IF11 Preview: SAP's Mario Herger on Gamification's Green Promise

In the runup to our Innovation Forum 2011, we are conducting a number of short interviews with some of the presenters at the event, which takes place October 11-13 in San Francisco.

Our first preview comes from Mario Herger, a Technology Strategist & Community Manager at SAP Labs, who talks about how gamification can help everything from company carpooling to energy efficiency, and why gamification means a lot more than playing video games. He will be presenting the Gaming for Sustainability workshop at IF11.

Matthew Wheeland: Mario, let's start with just an overview. Will you tell me briefly what you're presenting on at our upcoming Innovation Forum -- what is your workshop focused on?

Mario Herger: My workshop at the event is a 90-minute process where I and all the participants will try to gamify interactively during the 90 minutes, with a direct focus on problems around sustainability and developing applications for sustainability. We will use either examples that I've come across in my own work or any problems that participants want to bring to the table.

We will work at those problems and then try to understand the motivations for the behavior that you want to encourage: What do you want to achieve, who wants to achieve what, how does it conflict between users that are working with the application?

You also have to discuss the motivations of the people operating that application or introducing that application and to make sure that we are all in sync, that there aren't conflicting goals or targets. These are some of the questions and thought processes you have to engage with when doing this kind of work.

And by working and trying different game mechanics and understanding that, we are will try to figure out what is likely to work and where we might run into problems with using these game mechanics.

We also will look holistically at the different player types that we have there, like Bartle's player types: the Killer, the Socializer, the Explorer, the Achiever.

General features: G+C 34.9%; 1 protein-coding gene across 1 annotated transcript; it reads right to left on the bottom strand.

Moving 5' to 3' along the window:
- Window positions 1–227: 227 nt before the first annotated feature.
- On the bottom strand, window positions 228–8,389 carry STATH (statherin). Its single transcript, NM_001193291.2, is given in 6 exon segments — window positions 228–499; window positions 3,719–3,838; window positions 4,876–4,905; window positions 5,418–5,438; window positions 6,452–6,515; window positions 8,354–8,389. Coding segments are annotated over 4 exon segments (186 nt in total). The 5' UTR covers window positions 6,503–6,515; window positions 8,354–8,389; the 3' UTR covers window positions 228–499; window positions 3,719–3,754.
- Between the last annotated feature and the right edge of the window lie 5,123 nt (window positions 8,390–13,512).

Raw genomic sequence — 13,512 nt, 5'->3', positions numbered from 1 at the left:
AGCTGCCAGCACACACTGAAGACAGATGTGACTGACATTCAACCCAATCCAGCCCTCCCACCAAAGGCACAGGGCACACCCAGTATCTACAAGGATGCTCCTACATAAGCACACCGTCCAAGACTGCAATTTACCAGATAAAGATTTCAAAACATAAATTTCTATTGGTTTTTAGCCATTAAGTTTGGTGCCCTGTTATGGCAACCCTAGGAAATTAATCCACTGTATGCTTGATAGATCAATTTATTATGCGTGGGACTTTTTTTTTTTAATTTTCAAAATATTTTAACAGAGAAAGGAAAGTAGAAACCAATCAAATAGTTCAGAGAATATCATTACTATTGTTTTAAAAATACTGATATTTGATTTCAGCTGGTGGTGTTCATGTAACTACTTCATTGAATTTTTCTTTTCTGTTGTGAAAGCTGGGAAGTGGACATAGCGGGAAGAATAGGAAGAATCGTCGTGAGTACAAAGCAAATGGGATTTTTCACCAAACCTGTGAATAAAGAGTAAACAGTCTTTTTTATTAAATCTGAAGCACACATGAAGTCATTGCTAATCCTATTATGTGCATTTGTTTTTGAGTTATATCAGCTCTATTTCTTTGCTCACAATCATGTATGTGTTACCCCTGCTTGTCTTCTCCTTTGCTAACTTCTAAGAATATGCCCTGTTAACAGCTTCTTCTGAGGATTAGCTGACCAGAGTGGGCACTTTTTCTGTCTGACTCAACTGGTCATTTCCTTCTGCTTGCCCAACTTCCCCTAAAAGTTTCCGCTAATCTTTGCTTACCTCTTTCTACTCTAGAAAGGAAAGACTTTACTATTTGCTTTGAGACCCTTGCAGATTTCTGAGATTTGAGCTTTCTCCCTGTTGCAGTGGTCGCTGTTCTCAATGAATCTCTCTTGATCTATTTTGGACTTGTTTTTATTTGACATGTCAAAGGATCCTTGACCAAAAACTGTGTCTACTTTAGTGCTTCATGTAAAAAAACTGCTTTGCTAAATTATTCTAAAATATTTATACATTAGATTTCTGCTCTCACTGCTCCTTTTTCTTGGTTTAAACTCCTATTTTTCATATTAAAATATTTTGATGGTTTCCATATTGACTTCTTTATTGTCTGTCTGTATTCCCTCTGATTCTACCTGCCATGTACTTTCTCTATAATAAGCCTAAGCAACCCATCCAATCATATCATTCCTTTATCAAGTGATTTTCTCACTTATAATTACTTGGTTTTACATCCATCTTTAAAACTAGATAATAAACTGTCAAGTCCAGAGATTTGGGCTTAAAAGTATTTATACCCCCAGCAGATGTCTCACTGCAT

By discussing how people interact in game settings, we can learn not just how to cater to them, but also that participants can understand that there are four types of players; the misconception is that all people are just Killers, or single players who only want to win by beating others. In fact, the collaborative games outrace you three to one over solitary competitive games that appeal to Killers.

That is what we want to look at to get people understand what gamification is -- and also to understand an important point: Gamification does not mean that we are making a game. It means I'm using game mechanics, and while it could be a game in the end, but in most of the cases a game is not the result.

MW: Why do you think gamification is becoming such a hot topic right now, particularly in sustainability and innovation areas, but really just everywhere you look: Everyone's talking about gamification. Why is that?

MH: Well, video games have been around now for 40 years now, and people of my generation grew up with always having video games available. These people have marched through the ranks in corporations and we are coming now to a stage where some of these gaming ideas are able to be put in place easily.

We've seen also in the past few years the rise of mobile devices, and mobile devices tend to use a lot of game mechanics and game-like features and make it sticky -- so suddenly we see this stark difference between desktop applications and mobile applications.

One good way to understand why this is such a powerful idea is to look at how four-year-olds can use software on a mobile device -- which uses lots of game mechanics, remember -- without being able to read any instructions.

To understand that we can look at video games, why they are so encouraging, why people are spending so much time on there and really working hard. I mean, look at what they're doing. They're doing a lot of hard work with that. There are a lot of statistics out there. The technologies like wiki, the corporate world's use of wikis -- which [at its base level] is a game -- and the largest of them all, Wikipedia.

So if you want to know why that is happening and what can we learn from that, how can we direct this energy into the real world to make the real world better, as Jane McGonigal asked.

Next page: How games can make the world a better place.